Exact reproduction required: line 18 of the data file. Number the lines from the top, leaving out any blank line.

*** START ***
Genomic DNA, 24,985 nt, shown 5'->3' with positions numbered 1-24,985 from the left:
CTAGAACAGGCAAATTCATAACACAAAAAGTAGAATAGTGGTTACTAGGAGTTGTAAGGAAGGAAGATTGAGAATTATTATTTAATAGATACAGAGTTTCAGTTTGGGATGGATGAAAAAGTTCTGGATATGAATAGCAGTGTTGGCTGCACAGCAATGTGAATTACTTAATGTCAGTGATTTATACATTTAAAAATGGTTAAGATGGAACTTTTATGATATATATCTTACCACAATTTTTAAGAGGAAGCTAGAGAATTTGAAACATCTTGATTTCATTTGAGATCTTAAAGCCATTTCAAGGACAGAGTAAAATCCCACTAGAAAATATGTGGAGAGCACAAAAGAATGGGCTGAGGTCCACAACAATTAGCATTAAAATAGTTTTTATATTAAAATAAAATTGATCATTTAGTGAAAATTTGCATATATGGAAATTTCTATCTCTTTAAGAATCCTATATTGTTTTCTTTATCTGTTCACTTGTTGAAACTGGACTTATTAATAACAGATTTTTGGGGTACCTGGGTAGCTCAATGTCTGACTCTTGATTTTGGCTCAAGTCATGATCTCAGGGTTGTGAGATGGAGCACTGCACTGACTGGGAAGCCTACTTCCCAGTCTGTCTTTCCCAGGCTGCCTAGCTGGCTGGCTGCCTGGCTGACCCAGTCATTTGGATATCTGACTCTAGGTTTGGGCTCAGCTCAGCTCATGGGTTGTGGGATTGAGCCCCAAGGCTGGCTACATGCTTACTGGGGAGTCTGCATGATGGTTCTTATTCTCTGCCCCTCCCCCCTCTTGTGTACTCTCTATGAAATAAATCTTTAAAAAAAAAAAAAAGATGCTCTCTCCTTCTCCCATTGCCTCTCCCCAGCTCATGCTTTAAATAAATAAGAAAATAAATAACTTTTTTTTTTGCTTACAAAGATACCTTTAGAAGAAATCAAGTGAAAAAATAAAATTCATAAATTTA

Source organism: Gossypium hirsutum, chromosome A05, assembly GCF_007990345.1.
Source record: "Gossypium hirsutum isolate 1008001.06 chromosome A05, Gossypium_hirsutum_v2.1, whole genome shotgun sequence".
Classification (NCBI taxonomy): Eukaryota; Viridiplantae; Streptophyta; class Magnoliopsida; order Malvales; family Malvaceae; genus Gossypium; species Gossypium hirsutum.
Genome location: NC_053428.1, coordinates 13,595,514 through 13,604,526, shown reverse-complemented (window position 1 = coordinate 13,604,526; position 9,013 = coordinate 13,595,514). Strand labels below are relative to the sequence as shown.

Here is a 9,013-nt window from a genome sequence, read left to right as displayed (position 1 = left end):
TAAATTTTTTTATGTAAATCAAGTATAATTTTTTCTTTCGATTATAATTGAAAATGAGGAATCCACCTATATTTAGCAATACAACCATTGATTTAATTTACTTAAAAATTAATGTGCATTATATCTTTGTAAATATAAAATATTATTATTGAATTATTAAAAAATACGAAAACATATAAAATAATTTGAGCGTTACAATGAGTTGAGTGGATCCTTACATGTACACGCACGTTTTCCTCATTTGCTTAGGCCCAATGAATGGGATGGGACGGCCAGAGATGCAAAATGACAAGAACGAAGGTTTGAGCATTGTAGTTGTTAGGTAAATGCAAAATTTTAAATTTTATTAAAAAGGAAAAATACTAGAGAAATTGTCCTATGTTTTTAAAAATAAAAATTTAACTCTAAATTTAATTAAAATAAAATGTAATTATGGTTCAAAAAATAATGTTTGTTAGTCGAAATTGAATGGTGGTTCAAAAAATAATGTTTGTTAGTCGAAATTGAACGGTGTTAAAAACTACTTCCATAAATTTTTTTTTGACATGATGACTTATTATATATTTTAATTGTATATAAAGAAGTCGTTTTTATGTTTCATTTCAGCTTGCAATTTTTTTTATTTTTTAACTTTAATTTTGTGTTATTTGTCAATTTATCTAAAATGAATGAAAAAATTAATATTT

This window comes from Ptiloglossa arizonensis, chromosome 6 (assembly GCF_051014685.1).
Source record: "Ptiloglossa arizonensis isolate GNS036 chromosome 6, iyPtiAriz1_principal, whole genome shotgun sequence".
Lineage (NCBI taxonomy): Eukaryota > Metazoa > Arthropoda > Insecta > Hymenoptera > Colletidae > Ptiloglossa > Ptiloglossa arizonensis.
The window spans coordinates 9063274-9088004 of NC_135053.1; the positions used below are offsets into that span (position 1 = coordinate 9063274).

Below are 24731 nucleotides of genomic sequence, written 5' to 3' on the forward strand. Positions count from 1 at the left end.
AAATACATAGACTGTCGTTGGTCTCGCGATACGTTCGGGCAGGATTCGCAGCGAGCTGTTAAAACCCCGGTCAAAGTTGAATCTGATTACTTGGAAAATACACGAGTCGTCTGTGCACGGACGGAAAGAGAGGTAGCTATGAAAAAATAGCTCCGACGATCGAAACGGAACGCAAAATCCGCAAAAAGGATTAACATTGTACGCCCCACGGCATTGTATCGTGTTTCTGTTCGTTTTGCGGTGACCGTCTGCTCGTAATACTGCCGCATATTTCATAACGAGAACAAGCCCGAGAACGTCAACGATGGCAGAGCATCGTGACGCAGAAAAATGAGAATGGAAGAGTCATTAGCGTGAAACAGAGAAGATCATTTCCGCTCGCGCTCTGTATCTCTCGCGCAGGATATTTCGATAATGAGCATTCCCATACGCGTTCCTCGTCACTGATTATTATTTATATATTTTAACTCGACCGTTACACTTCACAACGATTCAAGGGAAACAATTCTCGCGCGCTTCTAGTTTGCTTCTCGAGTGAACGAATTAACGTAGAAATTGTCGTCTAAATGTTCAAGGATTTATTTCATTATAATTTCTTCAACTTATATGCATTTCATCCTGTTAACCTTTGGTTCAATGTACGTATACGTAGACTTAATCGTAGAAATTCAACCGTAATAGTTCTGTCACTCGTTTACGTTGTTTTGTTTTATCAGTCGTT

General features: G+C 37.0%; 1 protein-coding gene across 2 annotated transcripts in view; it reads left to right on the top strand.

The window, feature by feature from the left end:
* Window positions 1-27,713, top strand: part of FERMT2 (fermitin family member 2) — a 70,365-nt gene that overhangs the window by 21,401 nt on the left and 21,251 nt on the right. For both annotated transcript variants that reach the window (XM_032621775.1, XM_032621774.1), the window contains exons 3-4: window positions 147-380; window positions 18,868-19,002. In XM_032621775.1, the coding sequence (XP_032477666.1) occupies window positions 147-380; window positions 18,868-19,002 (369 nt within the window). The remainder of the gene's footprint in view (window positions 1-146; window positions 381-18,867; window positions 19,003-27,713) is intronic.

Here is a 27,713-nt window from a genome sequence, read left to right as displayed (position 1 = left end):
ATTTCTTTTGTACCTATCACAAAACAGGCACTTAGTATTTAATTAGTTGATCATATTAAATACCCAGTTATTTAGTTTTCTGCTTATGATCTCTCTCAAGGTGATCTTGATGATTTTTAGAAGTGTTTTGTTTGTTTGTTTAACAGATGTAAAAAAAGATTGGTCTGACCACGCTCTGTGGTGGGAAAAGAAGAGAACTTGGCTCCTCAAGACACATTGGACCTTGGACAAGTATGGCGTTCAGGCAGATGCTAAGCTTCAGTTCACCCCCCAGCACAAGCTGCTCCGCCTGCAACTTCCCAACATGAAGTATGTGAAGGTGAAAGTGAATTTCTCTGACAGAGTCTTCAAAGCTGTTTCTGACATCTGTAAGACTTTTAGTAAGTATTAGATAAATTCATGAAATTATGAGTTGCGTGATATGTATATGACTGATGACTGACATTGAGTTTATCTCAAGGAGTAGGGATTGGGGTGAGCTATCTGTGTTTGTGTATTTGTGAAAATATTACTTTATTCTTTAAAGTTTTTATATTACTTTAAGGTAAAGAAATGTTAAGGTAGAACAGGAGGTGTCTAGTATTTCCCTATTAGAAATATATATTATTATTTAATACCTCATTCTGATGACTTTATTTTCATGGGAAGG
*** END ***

Here is a 27,713-nt window from a genome sequence, read left to right as displayed (position 1 = left end):